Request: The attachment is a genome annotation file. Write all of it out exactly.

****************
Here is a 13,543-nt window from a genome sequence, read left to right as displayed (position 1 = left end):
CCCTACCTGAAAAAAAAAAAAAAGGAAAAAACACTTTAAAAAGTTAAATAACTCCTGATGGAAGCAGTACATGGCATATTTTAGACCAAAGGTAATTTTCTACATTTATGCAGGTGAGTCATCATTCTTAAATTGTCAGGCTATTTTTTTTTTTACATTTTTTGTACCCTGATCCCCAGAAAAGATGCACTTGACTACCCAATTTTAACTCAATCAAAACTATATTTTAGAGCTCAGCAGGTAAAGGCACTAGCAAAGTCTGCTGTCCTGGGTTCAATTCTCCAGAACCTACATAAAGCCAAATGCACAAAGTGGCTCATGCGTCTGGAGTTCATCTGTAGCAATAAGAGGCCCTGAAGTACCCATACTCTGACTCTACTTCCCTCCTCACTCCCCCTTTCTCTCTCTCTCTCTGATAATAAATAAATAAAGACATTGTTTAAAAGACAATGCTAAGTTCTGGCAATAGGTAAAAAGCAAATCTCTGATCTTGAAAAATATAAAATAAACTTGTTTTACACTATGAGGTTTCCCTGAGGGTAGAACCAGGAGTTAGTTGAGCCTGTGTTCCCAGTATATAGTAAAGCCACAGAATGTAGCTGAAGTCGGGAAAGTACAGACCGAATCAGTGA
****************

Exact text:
Here is a 13,543-nt window from a genome sequence, read left to right as displayed (position 1 = left end):
CCCTACCTGAAAAAAAAAAAAAAGGAAAAAACACTTTAAAAAGTTAAATAACTCCTGATGGAAGCAGTACATGGCATATTTTAGACCAAAGGTAATTTTCTACATTTATGCAGGTGAGTCATCATTCTTAAATTGTCAGGCTATTTTTTTTTTTACATTTTTTGTACCCTGATCCCCAGAAAAGATGCACTTGACTACCCAATTTTAACTCAATCAAAACTATATTTTAGAGCTCAGCAGGTAAAGGCACTAGCAAAGTCTGCTGTCCTGGGTTCAATTCTCCAGAACCTACATAAAGCCAAATGCACAAAGTGGCTCATGCGTCTGGAGTTCATCTGTAGCAATAAGAGGCCCTGAAGTACCCATACTCTGACTCTACTTCCCTCCTCACTCCCCCTTTCTCTCTCTCTCTCTGATAATAAATAAATAAAGACATTGTTTAAAAGACAATGCTAAGTTCTGGCAATAGGTAAAAAGCAAATCTCTGATCTTGAAAAATATAAAATAAACTTGTTTTACACTATGAGGTTTCCCTGAGGGTAGAACCAGGAGTTAGTTGAGCCTGTGTTCCCAGTATATAGTAAAGCCACAGAATGTAGCTGAAGTCGGGAAAGTACAGACCGAATCAGTGA